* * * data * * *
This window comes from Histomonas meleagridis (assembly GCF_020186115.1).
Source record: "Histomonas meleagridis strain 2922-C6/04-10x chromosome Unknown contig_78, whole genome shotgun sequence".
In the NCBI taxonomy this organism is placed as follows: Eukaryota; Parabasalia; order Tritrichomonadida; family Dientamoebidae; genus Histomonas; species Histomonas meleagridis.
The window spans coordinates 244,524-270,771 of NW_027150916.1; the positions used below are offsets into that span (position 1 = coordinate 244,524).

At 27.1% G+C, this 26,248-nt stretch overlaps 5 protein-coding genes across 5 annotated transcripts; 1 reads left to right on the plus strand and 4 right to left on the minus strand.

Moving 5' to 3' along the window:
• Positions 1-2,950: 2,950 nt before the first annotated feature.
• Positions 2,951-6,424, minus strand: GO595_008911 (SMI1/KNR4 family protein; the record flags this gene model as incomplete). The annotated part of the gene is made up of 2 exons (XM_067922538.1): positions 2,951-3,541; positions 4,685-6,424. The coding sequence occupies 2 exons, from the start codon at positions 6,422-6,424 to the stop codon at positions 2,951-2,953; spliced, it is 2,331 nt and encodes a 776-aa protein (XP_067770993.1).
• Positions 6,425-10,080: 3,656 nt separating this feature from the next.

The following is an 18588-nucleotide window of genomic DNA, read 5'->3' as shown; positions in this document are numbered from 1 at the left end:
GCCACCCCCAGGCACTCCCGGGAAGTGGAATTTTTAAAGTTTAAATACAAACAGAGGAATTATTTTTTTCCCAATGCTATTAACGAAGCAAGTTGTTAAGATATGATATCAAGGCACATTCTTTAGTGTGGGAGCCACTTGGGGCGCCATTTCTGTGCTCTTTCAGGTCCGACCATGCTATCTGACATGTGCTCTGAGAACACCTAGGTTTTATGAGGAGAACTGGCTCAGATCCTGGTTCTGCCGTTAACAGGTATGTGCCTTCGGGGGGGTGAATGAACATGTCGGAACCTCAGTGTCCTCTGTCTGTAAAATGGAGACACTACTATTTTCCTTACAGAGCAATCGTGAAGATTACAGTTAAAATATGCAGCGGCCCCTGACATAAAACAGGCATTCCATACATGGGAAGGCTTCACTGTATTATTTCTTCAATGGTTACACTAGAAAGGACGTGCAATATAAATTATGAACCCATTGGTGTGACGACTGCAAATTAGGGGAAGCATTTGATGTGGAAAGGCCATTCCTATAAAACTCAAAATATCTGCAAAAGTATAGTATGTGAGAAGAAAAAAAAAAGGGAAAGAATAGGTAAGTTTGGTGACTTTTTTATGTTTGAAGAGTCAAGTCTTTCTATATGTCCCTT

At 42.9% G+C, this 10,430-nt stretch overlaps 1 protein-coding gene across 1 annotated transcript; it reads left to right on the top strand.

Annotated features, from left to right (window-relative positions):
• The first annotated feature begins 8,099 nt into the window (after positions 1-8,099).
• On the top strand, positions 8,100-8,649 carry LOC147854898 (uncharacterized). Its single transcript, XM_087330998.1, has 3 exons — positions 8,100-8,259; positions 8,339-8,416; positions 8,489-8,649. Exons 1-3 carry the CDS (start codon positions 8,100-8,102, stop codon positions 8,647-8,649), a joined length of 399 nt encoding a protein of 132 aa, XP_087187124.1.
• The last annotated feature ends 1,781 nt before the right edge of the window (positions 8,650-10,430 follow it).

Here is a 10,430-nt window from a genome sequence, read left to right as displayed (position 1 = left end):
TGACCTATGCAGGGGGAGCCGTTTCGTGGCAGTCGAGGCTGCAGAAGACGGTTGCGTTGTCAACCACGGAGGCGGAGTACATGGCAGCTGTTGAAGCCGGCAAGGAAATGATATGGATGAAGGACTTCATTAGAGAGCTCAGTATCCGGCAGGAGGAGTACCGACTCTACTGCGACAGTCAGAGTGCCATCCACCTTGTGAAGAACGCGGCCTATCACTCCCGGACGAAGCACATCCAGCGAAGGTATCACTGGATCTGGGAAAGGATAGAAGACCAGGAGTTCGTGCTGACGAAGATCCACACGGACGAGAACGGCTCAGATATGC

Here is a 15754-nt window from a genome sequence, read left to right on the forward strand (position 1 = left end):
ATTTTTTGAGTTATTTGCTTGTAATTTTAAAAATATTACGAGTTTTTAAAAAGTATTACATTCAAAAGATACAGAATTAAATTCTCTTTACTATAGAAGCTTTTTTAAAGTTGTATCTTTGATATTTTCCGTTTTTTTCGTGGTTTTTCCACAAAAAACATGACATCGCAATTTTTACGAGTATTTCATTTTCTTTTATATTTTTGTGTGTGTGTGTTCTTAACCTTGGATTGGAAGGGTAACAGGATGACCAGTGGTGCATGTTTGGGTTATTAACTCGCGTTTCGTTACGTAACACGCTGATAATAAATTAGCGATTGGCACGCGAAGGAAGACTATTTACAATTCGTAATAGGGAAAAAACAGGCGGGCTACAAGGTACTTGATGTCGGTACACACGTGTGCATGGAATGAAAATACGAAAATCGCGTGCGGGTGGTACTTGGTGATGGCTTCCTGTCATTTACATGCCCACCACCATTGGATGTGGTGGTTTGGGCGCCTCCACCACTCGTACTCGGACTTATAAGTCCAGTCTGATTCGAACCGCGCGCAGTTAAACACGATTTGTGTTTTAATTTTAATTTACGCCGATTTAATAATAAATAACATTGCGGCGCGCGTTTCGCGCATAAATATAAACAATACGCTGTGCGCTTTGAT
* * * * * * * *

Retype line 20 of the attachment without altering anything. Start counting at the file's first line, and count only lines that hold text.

ATTTTTTGAGTTATTTGCTTGTAATTTTAAAAATATTACGAGTTTTTAAAAAGTATTACATTCAAAAGATACAGAATTAAATTCTCTTTACTATAGAAGCTTTTTTAAAGTTGTATCTTTGATATTTTCCGTTTTTTTCGTGGTTTTTCCACAAAAAACATGACATCGCAATTTTTACGAGTATTTCATTTTCTTTTATATTTTTGTGTGTGTGTGTTCTTAACCTTGGATTGGAAGGGTAACAGGATGACCAGTGGTGCATGTTTGGGTTATTAACTCGCGTTTCGTTACGTAACACGCTGATAATAAATTAGCGATTGGCACGCGAAGGAAGACTATTTACAATTCGTAATAGGGAAAAAACAGGCGGGCTACAAGGTACTTGATGTCGGTACACACGTGTGCATGGAATGAAAATACGAAAATCGCGTGCGGGTGGTACTTGGTGATGGCTTCCTGTCATTTACATGCCCACCACCATTGGATGTGGTGGTTTGGGCGCCTCCACCACTCGTACTCGGACTTATAAGTCCAGTCTGATTCGAACCGCGCGCAGTTAAACACGATTTGTGTTTTAATTTTAATTTACGCCGATTTAATAATAAATAACATTGCGGCGCGCGTTTCGCGCATAAATATAAACAATACGCTGTGCGCTTTGAT